Directed by Bavo Defurne. Starring Isabelle Huppert, Kevin Azais, Johan Leysen. Club, Light House, Dublin, 90 min There is some hope in the world. A few years into her seventh decade, Isabelle Huppert – without being shuffled into dowager roles – finds herself busier and more celebrated than ever. Her current status probably explains why this substandard mainstream French film has made it into Irish cinemas. It’s not the worst thing you’ll see this year, but it does nothing to justify its export beyond home territories.
Souvenir hangs around a decent idea for a sentimental drama and it starts perfectly pleasantly. Lilliane, once the French representative at the Eurovision Song Contest, now works in a factory placing the final garnish on tureens of pâté. A nice young co-worker called Kevin (Kévin Azaïs) recognises Lilliane and invites her to sing at his boxing club. For some reason that (not for the last time) is unsatisfactorily explained, she agrees and belts out her early hit to the crowd.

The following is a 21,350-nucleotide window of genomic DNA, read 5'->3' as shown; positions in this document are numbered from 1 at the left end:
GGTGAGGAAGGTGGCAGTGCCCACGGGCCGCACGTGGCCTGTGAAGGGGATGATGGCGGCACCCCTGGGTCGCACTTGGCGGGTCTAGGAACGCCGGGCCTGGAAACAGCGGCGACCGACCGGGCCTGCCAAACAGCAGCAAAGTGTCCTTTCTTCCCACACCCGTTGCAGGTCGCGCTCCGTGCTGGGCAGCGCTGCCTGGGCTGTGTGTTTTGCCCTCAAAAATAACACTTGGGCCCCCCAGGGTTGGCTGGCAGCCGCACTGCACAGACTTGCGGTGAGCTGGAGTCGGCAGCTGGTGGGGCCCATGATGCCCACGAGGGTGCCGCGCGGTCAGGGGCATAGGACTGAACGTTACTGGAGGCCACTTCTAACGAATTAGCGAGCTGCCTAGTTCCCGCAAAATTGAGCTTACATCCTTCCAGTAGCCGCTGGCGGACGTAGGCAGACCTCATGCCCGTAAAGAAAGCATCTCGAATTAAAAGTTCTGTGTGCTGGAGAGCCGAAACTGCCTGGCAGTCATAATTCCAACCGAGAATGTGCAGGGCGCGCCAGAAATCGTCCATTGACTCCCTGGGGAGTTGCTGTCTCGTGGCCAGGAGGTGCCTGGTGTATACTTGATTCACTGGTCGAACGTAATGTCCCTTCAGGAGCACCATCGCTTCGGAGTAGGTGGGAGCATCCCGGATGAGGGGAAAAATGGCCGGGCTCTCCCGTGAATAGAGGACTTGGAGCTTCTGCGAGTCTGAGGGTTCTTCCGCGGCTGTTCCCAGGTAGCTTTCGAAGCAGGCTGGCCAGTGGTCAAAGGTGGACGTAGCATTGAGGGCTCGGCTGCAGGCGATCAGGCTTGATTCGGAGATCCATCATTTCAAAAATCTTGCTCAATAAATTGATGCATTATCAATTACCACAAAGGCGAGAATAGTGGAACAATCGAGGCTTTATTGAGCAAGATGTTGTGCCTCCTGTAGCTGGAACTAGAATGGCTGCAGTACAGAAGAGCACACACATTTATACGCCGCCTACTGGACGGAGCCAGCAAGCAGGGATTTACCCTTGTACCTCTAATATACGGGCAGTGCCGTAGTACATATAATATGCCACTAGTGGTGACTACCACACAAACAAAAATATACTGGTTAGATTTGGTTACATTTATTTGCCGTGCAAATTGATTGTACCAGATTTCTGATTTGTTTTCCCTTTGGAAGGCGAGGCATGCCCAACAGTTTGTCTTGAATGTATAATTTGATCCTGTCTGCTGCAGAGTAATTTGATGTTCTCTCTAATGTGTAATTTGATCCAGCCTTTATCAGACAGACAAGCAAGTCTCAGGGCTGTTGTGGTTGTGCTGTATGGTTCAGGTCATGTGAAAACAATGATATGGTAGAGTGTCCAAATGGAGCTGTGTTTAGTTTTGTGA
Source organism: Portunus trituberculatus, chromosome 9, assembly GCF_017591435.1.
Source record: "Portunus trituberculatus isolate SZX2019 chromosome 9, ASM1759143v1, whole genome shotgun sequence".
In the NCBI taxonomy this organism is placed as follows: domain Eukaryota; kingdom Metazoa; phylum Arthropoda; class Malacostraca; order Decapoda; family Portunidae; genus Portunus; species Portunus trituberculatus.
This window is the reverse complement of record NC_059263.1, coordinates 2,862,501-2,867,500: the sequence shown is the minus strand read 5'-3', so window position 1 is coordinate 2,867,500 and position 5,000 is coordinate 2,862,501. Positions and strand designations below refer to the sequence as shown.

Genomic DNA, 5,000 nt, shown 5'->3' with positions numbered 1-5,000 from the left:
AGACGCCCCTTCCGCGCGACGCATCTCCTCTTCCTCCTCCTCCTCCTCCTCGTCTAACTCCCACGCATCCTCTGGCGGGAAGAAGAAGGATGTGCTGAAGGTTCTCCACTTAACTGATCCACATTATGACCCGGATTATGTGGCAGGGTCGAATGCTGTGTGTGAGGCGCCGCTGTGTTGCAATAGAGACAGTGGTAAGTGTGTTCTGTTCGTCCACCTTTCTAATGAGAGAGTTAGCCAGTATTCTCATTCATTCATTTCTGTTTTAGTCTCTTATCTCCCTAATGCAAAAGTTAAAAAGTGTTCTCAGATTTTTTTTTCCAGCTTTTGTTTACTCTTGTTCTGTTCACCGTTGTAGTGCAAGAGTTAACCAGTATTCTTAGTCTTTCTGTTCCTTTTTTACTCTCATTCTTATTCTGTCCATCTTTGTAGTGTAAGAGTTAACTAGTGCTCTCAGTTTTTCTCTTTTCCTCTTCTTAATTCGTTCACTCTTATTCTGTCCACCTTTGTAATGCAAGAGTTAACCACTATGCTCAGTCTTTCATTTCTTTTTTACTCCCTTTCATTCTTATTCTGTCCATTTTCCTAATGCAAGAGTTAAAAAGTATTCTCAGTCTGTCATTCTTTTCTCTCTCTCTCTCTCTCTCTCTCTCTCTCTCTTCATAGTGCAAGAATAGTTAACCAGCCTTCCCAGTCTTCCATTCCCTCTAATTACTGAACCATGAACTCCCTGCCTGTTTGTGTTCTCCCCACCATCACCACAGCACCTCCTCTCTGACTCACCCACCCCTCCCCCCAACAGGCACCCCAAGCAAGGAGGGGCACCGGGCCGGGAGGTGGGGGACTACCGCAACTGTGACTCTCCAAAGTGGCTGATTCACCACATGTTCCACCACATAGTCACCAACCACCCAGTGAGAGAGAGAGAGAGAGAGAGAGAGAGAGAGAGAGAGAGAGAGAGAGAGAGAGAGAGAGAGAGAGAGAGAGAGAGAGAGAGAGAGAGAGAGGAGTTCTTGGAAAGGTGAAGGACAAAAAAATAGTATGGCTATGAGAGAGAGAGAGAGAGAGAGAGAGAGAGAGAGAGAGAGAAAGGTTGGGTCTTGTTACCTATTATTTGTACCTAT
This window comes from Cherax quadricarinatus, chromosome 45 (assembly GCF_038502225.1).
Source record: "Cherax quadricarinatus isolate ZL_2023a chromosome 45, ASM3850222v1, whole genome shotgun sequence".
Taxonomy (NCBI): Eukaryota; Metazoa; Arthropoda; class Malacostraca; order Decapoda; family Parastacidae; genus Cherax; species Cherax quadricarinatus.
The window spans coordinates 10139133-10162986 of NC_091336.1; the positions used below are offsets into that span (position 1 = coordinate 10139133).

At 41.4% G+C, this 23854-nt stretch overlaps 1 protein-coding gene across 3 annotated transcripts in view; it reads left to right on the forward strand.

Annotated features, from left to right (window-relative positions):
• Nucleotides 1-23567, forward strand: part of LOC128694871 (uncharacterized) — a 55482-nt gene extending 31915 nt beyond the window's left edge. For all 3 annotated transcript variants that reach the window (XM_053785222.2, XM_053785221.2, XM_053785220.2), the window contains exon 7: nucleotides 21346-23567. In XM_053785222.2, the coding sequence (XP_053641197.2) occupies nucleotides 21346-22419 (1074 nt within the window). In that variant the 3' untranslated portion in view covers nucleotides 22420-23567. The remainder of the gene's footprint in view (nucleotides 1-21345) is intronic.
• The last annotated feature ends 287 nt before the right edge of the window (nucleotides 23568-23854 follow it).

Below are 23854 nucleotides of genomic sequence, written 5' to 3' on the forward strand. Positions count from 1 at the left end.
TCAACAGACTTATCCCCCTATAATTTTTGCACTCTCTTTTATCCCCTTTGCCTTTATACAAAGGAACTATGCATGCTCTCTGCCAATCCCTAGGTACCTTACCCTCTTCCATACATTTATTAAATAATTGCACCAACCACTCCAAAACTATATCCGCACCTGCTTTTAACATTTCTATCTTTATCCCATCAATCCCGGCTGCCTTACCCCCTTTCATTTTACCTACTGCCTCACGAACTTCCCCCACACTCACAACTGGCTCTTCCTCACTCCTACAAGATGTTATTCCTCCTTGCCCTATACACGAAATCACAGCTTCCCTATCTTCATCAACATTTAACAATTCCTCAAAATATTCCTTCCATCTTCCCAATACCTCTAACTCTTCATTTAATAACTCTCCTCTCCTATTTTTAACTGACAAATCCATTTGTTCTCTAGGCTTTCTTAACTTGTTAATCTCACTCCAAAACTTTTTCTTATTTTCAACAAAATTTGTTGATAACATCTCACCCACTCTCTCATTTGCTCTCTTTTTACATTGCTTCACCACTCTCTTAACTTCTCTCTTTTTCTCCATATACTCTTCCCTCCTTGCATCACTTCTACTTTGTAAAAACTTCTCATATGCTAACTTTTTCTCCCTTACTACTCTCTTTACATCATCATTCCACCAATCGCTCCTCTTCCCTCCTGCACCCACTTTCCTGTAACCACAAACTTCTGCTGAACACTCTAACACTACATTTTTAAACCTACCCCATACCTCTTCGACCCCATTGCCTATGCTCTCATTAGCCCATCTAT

What happens next is profoundly perplexing. How can we put this delicately? For all her considerable talents, Huppert will never be mistaken for Shirley Bassey. I won’t say she can’t sing a note. But nobody would invite her back for a second go on the karaoke machine at the Mullingar Arms.
Is she supposed to be bad? Apparently not. She is swept along towards qualification heats for the next Eurovision.
Everything about the film’s later stages feels phoney. Lilliane’s reunion with an old songwriting colleague comes out of nowhere. That character’s undeniable corruption – he acts as Eurovision judge despite secretly writing an entry – is never satisfactorily addressed. The novelty song in question would qualify for no Eurovision later than 1988.
Still, Huppert’s gutsy performance opposite a younger male lead did get me thinking. Never mind that Lady Gaga thing. How great would it be to see a gender-reversed remake of A Star is Born with Huppert as Norma Maine?
Mind you, it might be best to use the 1937 version as a model. That’s the one without songs.
Swansong: Isabelle Huppert in Souvenir